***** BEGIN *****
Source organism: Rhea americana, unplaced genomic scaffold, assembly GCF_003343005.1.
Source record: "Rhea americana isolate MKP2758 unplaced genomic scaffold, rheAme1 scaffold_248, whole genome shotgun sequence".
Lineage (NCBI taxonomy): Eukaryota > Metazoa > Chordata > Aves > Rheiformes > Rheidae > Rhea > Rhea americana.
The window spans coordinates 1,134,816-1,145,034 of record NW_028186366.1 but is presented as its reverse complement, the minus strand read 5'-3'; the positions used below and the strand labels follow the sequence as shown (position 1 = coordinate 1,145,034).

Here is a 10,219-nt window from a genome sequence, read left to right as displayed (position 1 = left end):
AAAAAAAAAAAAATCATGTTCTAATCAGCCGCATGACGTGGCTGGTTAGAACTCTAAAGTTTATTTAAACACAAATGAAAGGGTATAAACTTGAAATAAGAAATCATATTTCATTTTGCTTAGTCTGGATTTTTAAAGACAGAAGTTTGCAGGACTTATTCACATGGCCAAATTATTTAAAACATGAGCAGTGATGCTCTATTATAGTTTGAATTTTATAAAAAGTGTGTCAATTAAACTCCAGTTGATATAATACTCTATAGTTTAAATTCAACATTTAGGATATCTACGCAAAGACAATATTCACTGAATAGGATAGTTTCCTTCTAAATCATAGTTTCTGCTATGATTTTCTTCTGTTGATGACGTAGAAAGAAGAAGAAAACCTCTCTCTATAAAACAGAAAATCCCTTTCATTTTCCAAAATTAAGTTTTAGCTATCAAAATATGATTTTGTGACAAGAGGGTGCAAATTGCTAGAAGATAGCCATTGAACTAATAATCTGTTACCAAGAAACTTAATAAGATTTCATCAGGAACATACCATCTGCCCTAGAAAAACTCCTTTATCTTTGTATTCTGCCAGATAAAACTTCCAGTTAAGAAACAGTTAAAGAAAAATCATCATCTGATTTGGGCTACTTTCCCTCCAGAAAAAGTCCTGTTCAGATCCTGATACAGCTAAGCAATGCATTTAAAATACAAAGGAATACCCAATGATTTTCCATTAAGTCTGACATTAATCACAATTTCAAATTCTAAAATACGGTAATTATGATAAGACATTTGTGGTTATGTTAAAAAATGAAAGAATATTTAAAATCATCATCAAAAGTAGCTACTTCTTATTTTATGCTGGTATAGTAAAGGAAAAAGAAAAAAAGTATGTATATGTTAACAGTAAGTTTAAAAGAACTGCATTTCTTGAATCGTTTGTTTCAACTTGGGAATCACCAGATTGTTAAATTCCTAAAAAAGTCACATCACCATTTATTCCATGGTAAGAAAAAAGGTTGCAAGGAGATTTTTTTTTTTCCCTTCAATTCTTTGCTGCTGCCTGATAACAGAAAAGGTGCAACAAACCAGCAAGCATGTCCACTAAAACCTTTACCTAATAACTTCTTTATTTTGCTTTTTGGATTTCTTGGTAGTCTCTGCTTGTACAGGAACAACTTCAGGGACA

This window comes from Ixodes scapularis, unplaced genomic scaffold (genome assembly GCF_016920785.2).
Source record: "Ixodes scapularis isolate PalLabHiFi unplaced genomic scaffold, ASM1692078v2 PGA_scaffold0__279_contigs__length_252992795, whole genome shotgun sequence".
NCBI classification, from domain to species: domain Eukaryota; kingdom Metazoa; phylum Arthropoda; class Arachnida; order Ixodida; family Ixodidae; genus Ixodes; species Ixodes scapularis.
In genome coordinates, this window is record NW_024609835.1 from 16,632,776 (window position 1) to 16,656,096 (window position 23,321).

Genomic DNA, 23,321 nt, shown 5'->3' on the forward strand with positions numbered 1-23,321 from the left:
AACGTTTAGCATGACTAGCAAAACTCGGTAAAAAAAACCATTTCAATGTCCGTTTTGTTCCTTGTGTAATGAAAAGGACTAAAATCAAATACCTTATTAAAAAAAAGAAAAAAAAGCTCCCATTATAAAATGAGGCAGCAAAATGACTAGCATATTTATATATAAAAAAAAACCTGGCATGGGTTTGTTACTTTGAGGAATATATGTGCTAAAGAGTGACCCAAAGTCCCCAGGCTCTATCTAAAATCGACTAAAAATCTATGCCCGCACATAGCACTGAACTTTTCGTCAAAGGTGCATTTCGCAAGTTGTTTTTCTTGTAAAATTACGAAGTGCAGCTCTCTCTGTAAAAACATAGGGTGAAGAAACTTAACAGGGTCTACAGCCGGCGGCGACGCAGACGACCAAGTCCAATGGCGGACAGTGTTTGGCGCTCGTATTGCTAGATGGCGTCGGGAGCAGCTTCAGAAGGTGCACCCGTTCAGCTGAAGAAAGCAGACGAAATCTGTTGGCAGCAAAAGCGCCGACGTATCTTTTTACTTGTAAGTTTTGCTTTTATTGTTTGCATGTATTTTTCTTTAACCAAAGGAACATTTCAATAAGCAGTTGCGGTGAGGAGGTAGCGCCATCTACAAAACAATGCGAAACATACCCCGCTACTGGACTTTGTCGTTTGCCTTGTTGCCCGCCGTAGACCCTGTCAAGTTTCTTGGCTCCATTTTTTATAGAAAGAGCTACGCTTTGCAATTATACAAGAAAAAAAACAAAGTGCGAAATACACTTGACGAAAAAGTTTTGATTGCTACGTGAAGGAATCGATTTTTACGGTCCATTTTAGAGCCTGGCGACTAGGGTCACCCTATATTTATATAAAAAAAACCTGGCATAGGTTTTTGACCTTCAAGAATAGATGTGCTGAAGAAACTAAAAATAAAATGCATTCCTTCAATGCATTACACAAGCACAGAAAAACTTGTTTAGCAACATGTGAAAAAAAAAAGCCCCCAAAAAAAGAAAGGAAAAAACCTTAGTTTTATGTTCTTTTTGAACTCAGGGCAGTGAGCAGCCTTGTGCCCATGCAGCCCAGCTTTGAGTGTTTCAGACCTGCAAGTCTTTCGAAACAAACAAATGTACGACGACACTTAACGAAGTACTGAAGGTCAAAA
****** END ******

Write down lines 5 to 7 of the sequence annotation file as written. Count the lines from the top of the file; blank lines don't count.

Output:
Here is a 10,219-nt window from a genome sequence, read left to right as displayed (position 1 = left end):
AAAAAAAAAAAAATCATGTTCTAATCAGCCGCATGACGTGGCTGGTTAGAACTCTAAAGTTTATTTAAACACAAATGAAAGGGTATAAACTTGAAATAAGAAATCATATTTCATTTTGCTTAGTCTGGATTTTTAAAGACAGAAGTTTGCAGGACTTATTCACATGGCCAAATTATTTAAAACATGAGCAGTGATGCTCTATTATAGTTTGAATTTTATAAAAAGTGTGTCAATTAAACTCCAGTTGATATAATACTCTATAGTTTAAATTCAACATTTAGGATATCTACGCAAAGACAATATTCACTGAATAGGATAGTTTCCTTCTAAATCATAGTTTCTGCTATGATTTTCTTCTGTTGATGACGTAGAAAGAAGAAGAAAACCTCTCTCTATAAAACAGAAAATCCCTTTCATTTTCCAAAATTAAGTTTTAGCTATCAAAATATGATTTTGTGACAAGAGGGTGCAAATTGCTAGAAGATAGCCATTGAACTAATAATCTGTTACCAAGAAACTTAATAAGATTTCATCAGGAACATACCATCTGCCCTAGAAAAACTCCTTTATCTTTGTATTCTGCCAGATAAAACTTCCAGTTAAGAAACAGTTAAAGAAAAATCATCATCTGATTTGGGCTACTTTCCCTCCAGAAAAAGTCCTGTTCAGATCCTGATACAGCTAAGCAATGCATTTAAAATACAAAGGAATACCCAATGATTTTCCATTAAGTCTGACATTAATCACAATTTCAAATTCTAAAATACGGTAATTATGATAAGACATTTGTGGTTATGTTAAAAAATGAAAGAATATTTAAAATCATCATCAAAAGTAGCTACTTCTTATTTTATGCTGGTATAGTAAAGGAAAAAGAAAAAAAGTATGTATATGTTAACAGTAAGTTTAAAAGAACTGCATTTCTTGAATCGTTTGTTTCAACTTGGGAATCACCAGATTGTTAAATTCCTAAAAAAGTCACATCACCATTTATTCCATGGTAAGAAAAAAGGTTGCAAGGAGATTTTTTTTTTTCCCTTCAATTCTTTGCTGCTGCCTGATAACAGAAAAGGTGCAACAAACCAGCAAGCATGTCCACTAAAACCTTTACCTAATAACTTCTTTATTTTGCTTTTTGGATTTCTTGGTAGTCTCTGCTTGTACAGGAACAACTTCAGGGACA

This window comes from Ixodes scapularis, unplaced genomic scaffold (genome assembly GCF_016920785.2).